Pugh says tax incentives needed to lure retailers to blighted areas

Luring grocers and other retailers to Baltimore's under-served communities like Park Heights and Sandtown will require tax incentives for developers and public-private partnerships, Mayor Catherine Pugh told a packed room of about 300 at the International Council of Shopping Centers convention on Monday. Pugh's comments during a panel discussion focused on some of the tenants of her new administration: Redeveloping some of the city's blighted and abandoned communities located away from the waterfront. She said that in Baltimore, so many communities need basics like a grocery store to eliminate urban food deserts. And other potential commercial development like bowling alleys, restaurants and movie theaters will help to move communities forward. (Balt. Bus. Journal)

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Comptroller Peter Franchot raises a glass to re-election

Peter Franchot likes his job as state comptroller, and he hopes to keep it. “I think normally the tax collector would not be liked, but I’m lucky,” Franchot said during a Frederick Uncut podcast taping last week. “I’ve been in the office for 10 years, and I hope next year I’ll be one of the top vote-getters.” Franchot (D), of Takoma Park, was first elected to the Maryland House of Delegates in 1987. He served there until his 2007 run for comptroller, when he unseated former Gov. William Donald Schaefer (D), in an upset. (News-Post)

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Annapolis police chief decision delayed

Maj. Scott Baker isn't yet the new chief of the Annapolis Police Department. At Monday's meeting, the Annapolis City Council delayed Baker's appointment until he can go before the Public Safety Committee. The appointment of a new Recreation and Parks director was delayed as well. Alderwoman Sheila Finlayson, D-Ward 4, chairs the Public Safety Committee and recommended the delay. The Public Safety Committee is scheduled to meet on June 14. Baker received the nomination after his work as acting chief since February. Mayor Mike Pantelides fired former chief Michael Pristoop after a record year of homicides and two more killings in 2017. (Capital)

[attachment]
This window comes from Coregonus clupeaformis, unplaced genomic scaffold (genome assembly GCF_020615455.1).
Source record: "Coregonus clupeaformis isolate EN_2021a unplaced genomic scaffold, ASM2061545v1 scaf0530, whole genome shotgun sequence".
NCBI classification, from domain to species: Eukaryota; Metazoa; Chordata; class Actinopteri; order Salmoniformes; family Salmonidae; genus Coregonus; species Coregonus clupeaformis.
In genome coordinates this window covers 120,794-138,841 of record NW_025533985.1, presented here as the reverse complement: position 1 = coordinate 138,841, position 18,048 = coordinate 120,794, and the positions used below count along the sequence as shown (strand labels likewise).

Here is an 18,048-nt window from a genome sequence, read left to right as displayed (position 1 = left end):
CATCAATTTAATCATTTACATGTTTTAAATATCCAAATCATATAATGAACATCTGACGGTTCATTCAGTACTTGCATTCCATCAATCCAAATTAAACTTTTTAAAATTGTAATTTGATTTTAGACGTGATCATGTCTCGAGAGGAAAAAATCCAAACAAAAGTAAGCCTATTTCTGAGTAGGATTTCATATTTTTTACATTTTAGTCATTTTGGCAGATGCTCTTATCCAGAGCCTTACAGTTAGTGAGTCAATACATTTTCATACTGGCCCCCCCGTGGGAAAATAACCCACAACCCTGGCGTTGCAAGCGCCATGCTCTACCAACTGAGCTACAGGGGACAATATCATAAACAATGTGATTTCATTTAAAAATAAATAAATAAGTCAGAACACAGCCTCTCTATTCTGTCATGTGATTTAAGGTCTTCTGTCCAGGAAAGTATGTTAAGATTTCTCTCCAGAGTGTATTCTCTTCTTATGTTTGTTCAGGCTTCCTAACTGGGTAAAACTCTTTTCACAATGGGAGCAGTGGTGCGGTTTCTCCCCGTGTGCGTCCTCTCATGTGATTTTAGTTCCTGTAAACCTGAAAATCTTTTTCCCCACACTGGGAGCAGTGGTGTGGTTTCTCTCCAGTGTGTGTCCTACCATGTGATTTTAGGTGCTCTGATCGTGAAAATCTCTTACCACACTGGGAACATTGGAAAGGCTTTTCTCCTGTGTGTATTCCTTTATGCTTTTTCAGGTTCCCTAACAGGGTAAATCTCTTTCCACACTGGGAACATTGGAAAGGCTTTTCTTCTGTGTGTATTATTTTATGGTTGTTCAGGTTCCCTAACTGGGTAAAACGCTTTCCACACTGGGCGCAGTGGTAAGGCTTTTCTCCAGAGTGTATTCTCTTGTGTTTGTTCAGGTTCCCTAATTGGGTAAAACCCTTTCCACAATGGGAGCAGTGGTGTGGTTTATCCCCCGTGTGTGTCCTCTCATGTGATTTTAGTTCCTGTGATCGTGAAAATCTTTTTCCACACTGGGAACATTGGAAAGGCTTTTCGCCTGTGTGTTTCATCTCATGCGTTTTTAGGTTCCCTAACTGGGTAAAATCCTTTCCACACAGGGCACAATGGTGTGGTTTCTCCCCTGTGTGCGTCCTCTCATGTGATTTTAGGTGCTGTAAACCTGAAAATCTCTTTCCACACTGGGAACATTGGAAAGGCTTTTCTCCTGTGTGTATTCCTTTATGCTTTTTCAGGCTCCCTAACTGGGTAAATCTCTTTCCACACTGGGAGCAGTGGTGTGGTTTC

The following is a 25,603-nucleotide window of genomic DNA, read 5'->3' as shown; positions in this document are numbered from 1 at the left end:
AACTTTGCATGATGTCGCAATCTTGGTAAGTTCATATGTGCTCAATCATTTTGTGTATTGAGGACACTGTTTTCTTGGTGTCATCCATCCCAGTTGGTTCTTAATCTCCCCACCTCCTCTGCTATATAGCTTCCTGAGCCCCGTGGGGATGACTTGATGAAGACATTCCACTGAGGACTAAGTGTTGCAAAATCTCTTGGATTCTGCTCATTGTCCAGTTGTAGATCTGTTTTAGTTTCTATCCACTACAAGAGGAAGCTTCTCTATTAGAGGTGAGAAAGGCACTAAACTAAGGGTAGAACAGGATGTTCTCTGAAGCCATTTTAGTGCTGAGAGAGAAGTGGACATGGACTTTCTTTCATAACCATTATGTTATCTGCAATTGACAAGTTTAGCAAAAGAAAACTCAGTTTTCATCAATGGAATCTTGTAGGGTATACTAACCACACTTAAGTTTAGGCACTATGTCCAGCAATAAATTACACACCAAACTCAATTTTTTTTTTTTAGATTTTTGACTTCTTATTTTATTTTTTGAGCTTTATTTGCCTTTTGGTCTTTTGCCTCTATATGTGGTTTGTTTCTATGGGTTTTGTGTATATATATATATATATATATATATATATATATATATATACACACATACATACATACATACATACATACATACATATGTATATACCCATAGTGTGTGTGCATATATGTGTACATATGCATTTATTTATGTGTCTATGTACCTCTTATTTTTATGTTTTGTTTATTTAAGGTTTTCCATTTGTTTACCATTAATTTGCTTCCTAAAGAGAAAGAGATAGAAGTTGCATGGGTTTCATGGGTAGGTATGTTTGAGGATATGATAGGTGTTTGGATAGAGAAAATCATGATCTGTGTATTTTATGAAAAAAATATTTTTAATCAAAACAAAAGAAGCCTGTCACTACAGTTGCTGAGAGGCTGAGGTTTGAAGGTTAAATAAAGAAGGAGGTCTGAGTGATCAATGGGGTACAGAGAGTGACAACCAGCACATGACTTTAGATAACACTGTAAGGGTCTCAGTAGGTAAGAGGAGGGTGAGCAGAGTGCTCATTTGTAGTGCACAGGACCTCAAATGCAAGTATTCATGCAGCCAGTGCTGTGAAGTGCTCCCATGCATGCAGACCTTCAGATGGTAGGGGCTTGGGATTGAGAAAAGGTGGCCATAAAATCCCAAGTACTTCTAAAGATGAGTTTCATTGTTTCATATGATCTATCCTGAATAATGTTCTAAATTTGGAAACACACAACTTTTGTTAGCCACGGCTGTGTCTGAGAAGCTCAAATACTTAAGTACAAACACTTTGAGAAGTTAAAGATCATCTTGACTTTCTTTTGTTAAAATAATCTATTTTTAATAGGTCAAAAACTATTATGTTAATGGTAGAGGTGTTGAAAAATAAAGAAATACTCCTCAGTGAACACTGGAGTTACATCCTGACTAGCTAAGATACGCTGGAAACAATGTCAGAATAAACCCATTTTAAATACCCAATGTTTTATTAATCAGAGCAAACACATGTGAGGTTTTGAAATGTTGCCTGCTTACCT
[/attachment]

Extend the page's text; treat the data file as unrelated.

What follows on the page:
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Anne Arundel judge faces complaint after name appears on fundraising pitch

The founder of an Anne Arundel County progressive group and the Caucus of African American Leaders have filed a formal complaint against Circuit Court Judge Mark W. Crooks after his name was appeared on a county council candidate's fundraising flier. Yasemin Jamison, who created Anne Arundel County Indivisible, submitted the complaint to the Maryland Commission on Judicial Disabilities last week. The seven-page document claims that Crooks violated a section of the state's Code of Judicial Conduct that bars judges from endorsing political candidates. (Capital)

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May 22 // Speaker of the House Michael E. Busch running for re-election

The longest-serving Maryland speaker of the House of Delegates, Michael E. Busch, who has represented District 30 and Annapolis since 1987, filed for re-election Friday. He made the announcement via Twitter with a photograph of himself signing the filing form at the Board of Elections. "I filed for re-election to continue to serve as your delegate because I want to keep standing up for our community in these uncertain times," the tweet read. (Balt. Sun)

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Maryland politicians pack their bags for Las Vegas retail conference

Politicians, economic development officials and developers from Maryland are in Las Vegas for the International Council of Shopping Centers' annual conference. Officials attend the conference to tout local projects in hopes of attracting national retailers and restaurants — and also network among themselves. The annual event draws more than 37,000 people. (Balt. Sun)

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Rep. Maxine Waters takes impeachment campaign to the Washington suburbs

U.S. Rep. Maxine Waters came to the Washington area’s only majority-black suburb on Friday to rally church and local political leaders to support her calls for the impeachment of President Trump. At a prayer breakfast in Prince George’s County organized by local activists and the Maryland Business-Clergy Partnership, the longtime California Democratrailed against Trump for more than 30 minutes, riffing about the firing of FBI Director James B. Comey and accusing the president of disrespecting the U.S. Constitution. (Wash. Post)

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In a Pimlico tradition, Preakness draws a stable of politicians

 

If you follow the trail of stylish women's hats and goofy men's shorts on Preakness Day at Pimlico, sooner or later you're likely to run into politicians. Elected officials, would-be office-holders and retired politicos flocked Saturday to Old Hilltop to mingle with colleagues, voters and potential donors. From Gov. Larry Hogan to back-benchers in the House of Delegates, the draw of Maryland's largest sporting event proved irresistible. And with the 2018 elections at the figurative starting gate, with many all-but-certain candidates on the brink of formal announcements, there was plenty of political horsepower on hand. (Balt. Sun)

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